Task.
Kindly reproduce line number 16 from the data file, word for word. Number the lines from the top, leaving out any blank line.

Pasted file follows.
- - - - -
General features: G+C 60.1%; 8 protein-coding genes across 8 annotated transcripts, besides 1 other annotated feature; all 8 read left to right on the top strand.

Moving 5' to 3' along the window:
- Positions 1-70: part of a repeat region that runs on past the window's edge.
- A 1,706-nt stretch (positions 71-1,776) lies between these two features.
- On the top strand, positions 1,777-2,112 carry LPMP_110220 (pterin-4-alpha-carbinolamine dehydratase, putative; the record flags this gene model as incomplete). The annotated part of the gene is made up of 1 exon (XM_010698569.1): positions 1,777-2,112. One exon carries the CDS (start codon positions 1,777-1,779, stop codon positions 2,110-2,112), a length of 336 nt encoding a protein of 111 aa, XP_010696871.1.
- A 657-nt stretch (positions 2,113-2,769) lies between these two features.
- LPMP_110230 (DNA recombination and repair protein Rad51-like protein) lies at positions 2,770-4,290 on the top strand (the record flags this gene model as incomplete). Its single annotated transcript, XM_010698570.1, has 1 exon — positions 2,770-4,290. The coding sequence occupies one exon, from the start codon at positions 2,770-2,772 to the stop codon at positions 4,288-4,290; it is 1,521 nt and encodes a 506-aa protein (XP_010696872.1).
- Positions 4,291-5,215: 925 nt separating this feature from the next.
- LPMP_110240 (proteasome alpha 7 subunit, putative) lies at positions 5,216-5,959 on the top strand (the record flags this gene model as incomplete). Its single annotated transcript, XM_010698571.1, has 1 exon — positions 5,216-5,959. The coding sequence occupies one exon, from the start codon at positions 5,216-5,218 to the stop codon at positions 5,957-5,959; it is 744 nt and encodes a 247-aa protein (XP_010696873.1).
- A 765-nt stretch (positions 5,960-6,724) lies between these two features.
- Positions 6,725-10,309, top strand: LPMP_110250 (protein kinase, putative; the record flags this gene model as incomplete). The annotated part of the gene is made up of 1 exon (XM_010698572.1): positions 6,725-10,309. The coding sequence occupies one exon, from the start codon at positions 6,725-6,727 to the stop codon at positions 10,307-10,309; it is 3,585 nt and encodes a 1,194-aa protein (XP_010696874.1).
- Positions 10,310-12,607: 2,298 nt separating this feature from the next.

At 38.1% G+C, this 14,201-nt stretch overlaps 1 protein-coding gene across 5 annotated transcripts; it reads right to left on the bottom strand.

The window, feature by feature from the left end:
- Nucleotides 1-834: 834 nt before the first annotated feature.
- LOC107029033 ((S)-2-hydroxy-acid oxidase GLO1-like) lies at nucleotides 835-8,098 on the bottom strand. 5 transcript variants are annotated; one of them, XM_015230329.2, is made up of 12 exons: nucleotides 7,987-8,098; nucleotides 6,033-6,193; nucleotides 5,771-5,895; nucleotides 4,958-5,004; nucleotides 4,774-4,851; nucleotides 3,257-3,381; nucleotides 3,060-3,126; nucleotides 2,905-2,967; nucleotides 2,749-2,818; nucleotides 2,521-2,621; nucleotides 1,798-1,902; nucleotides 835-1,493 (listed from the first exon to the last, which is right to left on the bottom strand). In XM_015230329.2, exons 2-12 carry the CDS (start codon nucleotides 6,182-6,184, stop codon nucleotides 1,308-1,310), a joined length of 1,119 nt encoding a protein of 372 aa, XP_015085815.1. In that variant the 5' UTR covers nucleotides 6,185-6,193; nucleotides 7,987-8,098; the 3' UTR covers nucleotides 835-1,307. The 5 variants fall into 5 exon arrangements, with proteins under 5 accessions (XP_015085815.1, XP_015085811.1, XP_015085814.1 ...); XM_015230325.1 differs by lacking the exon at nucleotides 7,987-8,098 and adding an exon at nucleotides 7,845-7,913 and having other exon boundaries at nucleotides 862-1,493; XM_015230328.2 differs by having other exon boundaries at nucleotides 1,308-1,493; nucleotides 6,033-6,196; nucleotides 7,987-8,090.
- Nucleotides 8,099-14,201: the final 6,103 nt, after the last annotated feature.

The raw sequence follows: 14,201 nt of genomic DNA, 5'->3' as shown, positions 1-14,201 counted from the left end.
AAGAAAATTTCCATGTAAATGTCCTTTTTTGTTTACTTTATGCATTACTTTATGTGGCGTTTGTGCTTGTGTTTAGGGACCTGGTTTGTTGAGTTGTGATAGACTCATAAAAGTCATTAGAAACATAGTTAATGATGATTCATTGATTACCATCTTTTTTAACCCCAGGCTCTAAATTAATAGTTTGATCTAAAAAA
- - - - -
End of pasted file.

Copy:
- LOC107029033 ((S)-2-hydroxy-acid oxidase GLO1-like) lies at nucleotides 835-8,098 on the bottom strand. 5 transcript variants are annotated; one of them, XM_015230329.2, is made up of 12 exons: nucleotides 7,987-8,098; nucleotides 6,033-6,193; nucleotides 5,771-5,895; nucleotides 4,958-5,004; nucleotides 4,774-4,851; nucleotides 3,257-3,381; nucleotides 3,060-3,126; nucleotides 2,905-2,967; nucleotides 2,749-2,818; nucleotides 2,521-2,621; nucleotides 1,798-1,902; nucleotides 835-1,493 (listed from the first exon to the last, which is right to left on the bottom strand). In XM_015230329.2, exons 2-12 carry the CDS (start codon nucleotides 6,182-6,184, stop codon nucleotides 1,308-1,310), a joined length of 1,119 nt encoding a protein of 372 aa, XP_015085815.1. In that variant the 5' UTR covers nucleotides 6,185-6,193; nucleotides 7,987-8,098; the 3' UTR covers nucleotides 835-1,307. The 5 variants fall into 5 exon arrangements, with proteins under 5 accessions (XP_015085815.1, XP_015085811.1, XP_015085814.1 ...); XM_015230325.1 differs by lacking the exon at nucleotides 7,987-8,098 and adding an exon at nucleotides 7,845-7,913 and having other exon boundaries at nucleotides 862-1,493; XM_015230328.2 differs by having other exon boundaries at nucleotides 1,308-1,493; nucleotides 6,033-6,196; nucleotides 7,987-8,090.